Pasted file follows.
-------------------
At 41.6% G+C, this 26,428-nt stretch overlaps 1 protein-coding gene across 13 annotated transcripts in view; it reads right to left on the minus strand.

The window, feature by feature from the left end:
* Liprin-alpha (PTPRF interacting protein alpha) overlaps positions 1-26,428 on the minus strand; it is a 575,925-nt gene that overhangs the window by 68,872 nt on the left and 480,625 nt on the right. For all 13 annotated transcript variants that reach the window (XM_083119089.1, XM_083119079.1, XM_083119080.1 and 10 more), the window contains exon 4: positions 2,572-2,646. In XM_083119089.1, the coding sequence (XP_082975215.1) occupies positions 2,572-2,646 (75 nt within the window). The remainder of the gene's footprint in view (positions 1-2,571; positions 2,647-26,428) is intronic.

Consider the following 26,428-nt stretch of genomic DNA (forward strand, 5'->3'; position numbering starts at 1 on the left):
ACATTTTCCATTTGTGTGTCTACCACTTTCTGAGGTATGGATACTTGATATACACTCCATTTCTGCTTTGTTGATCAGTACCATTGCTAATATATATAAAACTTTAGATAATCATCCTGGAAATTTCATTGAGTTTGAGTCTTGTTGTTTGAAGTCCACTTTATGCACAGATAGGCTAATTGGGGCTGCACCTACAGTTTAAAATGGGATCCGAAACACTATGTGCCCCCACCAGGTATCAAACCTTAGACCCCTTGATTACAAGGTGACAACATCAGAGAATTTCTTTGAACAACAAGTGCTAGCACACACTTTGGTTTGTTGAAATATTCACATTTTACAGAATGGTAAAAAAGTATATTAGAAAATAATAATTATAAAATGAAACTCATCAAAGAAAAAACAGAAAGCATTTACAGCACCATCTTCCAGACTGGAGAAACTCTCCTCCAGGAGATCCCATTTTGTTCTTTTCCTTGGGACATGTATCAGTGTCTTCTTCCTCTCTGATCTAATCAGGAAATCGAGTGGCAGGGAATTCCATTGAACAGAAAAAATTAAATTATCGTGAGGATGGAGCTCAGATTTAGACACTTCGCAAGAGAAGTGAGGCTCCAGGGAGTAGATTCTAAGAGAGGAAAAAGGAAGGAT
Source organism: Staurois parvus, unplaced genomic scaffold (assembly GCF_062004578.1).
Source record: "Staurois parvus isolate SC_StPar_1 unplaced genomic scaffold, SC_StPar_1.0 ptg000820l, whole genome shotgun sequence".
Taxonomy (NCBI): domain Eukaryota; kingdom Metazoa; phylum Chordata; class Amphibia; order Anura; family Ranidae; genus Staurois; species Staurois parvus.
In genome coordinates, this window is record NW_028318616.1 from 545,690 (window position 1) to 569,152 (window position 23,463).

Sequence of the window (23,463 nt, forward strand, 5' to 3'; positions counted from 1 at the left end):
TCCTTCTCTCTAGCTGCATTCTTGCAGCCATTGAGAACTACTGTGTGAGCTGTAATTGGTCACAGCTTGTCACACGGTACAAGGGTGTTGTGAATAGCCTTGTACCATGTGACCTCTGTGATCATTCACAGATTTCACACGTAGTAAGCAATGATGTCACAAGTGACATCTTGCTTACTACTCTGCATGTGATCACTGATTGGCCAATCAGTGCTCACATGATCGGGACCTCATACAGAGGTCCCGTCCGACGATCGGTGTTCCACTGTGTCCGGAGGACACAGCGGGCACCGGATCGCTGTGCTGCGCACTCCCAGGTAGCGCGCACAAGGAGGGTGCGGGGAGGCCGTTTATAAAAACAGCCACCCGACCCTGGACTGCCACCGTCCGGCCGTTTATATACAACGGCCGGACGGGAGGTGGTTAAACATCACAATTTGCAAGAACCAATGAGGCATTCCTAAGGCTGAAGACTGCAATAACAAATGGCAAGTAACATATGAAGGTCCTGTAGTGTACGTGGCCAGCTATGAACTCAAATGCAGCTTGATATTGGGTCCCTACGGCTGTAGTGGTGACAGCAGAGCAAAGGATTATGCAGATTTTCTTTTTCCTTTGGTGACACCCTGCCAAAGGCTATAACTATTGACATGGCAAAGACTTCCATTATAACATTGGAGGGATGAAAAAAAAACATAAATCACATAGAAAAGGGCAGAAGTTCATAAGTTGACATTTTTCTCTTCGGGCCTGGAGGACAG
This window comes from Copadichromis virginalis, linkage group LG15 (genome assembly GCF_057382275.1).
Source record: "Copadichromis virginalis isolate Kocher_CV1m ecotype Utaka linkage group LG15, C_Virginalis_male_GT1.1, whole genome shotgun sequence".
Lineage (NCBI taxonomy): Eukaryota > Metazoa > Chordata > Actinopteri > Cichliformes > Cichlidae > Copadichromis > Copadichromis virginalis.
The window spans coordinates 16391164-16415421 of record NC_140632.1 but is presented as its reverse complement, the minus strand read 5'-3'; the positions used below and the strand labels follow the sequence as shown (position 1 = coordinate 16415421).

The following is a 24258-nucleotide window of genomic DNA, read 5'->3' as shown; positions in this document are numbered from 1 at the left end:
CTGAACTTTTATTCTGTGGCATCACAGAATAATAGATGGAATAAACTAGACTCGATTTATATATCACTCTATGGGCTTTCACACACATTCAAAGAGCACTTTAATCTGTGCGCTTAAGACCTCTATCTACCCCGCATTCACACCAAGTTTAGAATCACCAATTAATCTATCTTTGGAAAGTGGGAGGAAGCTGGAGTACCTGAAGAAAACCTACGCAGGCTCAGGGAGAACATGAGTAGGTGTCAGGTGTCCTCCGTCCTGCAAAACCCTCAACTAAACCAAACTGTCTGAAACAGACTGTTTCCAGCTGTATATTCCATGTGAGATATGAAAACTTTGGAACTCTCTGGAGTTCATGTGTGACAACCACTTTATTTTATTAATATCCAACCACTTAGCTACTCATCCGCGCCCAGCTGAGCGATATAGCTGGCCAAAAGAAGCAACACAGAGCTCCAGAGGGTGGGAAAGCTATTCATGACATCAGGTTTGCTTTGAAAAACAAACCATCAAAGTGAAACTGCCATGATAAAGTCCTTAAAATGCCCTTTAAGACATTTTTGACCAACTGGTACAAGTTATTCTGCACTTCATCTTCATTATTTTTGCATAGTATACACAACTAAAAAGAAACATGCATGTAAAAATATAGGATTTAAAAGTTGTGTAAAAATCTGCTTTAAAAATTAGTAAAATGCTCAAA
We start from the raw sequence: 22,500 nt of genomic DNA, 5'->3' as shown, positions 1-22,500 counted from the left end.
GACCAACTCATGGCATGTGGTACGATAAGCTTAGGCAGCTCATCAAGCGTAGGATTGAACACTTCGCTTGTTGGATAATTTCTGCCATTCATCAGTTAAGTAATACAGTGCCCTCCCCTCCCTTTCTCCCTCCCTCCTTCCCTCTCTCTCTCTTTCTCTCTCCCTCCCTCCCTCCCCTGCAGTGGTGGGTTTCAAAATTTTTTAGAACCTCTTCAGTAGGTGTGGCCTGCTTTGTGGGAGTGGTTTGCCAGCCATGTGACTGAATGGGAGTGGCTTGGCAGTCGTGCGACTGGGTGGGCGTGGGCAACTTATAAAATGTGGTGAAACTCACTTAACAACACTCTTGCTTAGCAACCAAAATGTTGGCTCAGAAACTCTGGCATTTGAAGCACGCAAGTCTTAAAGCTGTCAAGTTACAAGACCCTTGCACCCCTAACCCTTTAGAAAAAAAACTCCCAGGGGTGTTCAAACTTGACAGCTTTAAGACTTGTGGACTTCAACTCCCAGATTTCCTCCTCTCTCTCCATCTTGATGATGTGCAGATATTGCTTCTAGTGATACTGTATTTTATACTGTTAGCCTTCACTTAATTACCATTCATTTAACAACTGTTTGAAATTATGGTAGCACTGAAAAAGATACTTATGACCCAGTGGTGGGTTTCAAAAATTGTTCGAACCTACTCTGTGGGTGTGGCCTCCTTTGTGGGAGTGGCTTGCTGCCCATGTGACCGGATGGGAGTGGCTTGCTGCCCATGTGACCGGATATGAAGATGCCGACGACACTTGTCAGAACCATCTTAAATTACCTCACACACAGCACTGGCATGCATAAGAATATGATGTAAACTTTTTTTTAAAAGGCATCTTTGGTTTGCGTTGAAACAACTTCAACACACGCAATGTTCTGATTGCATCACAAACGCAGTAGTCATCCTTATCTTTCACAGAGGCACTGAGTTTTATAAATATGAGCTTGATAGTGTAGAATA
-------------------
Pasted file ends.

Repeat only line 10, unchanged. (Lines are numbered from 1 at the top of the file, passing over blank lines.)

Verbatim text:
Sequence of the window (23,463 nt, forward strand, 5' to 3'; positions counted from 1 at the left end):